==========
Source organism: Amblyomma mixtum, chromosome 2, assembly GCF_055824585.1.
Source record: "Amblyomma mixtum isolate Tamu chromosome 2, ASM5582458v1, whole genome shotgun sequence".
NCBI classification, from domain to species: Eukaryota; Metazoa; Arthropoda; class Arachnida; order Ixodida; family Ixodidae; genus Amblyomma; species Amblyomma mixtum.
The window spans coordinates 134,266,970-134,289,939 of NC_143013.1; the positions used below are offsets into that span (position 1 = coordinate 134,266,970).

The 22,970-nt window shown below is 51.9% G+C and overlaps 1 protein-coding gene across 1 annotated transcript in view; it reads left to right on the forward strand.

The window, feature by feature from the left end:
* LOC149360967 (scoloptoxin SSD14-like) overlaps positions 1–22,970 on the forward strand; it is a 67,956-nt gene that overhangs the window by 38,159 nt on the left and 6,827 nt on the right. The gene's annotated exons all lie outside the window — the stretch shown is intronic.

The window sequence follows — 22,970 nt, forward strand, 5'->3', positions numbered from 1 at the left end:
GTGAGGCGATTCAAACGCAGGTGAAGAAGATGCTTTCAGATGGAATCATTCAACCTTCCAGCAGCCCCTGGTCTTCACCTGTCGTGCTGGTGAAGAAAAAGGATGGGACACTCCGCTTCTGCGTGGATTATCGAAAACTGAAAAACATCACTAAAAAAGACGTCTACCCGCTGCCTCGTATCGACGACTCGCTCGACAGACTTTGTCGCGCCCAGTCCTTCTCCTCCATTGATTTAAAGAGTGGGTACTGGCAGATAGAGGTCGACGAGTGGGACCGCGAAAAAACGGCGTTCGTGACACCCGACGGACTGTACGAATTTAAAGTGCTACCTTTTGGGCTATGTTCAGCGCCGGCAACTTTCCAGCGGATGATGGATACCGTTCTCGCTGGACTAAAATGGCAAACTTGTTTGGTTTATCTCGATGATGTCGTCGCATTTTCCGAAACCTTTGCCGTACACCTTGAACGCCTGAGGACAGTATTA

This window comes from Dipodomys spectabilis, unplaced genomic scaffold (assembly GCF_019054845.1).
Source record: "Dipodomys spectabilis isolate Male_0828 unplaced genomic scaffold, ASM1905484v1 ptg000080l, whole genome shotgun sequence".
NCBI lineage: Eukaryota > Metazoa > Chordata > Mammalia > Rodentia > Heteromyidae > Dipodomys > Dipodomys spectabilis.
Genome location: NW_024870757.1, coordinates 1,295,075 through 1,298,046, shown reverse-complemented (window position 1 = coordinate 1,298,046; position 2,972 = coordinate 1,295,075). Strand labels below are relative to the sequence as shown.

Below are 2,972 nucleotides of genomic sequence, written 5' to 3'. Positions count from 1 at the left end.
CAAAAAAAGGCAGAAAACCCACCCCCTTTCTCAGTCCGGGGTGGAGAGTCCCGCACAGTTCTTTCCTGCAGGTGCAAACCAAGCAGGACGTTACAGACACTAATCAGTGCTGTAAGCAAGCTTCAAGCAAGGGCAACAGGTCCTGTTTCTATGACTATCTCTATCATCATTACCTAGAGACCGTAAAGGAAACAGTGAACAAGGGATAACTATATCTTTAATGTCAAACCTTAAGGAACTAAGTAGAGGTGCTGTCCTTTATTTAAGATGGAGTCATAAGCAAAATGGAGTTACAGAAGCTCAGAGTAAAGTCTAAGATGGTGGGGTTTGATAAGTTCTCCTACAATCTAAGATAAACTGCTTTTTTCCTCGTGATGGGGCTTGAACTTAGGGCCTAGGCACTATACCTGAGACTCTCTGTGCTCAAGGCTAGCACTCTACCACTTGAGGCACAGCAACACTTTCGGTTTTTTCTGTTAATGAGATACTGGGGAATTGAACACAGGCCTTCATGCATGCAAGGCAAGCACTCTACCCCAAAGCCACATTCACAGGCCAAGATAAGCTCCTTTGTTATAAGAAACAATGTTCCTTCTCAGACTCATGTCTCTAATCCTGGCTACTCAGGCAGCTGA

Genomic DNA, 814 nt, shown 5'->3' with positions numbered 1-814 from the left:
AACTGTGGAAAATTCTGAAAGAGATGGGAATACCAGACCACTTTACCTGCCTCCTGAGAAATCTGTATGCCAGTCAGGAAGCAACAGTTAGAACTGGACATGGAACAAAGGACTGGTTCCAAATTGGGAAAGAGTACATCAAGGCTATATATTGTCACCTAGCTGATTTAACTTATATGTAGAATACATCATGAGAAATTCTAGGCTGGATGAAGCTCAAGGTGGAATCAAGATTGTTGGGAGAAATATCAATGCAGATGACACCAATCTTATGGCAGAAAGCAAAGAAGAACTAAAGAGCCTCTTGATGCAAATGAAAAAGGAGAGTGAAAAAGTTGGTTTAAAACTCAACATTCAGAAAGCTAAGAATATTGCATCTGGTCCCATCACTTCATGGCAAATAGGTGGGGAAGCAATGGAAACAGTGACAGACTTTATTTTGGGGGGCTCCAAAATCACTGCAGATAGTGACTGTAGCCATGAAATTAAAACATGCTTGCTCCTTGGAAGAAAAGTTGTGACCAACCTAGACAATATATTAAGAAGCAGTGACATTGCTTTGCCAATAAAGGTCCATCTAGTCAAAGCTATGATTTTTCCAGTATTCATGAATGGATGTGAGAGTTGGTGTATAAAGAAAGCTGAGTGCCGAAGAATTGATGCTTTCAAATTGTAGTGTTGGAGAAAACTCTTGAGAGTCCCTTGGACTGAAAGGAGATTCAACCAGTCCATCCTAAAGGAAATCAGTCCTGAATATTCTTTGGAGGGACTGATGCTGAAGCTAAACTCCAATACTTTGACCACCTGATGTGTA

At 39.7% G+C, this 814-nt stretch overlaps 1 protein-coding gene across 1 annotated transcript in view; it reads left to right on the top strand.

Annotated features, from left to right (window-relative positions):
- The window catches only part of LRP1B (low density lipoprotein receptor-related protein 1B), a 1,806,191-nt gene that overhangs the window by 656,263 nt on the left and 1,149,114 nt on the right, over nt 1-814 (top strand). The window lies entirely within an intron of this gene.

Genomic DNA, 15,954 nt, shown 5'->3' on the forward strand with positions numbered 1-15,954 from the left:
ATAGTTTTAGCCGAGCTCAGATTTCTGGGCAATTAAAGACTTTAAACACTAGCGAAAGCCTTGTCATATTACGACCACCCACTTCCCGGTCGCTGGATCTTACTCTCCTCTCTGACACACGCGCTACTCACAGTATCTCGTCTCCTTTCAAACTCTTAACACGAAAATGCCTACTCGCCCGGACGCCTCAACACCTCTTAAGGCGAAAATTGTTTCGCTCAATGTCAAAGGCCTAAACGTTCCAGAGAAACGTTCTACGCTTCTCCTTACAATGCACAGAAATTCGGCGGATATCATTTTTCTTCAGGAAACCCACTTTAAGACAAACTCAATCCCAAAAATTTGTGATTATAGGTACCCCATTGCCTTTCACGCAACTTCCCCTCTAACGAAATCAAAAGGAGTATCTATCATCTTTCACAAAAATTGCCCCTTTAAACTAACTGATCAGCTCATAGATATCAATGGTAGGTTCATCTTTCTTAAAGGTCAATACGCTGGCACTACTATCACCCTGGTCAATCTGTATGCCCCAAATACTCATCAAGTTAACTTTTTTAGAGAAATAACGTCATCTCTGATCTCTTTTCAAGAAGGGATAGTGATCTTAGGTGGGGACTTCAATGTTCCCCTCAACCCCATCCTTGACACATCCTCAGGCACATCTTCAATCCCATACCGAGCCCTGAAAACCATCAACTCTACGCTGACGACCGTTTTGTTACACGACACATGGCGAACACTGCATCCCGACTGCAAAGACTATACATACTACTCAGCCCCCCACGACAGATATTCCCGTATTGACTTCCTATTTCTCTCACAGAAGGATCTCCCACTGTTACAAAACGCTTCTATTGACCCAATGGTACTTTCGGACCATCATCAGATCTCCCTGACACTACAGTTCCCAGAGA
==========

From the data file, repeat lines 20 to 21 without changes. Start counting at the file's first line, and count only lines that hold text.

- The window catches only part of LRP1B (low density lipoprotein receptor-related protein 1B), a 1,806,191-nt gene that overhangs the window by 656,263 nt on the left and 1,149,114 nt on the right, over nt 1-814 (top strand). The window lies entirely within an intron of this gene.

Genomic DNA, 15,954 nt, shown 5'->3' on the forward strand with positions numbered 1-15,954 from the left: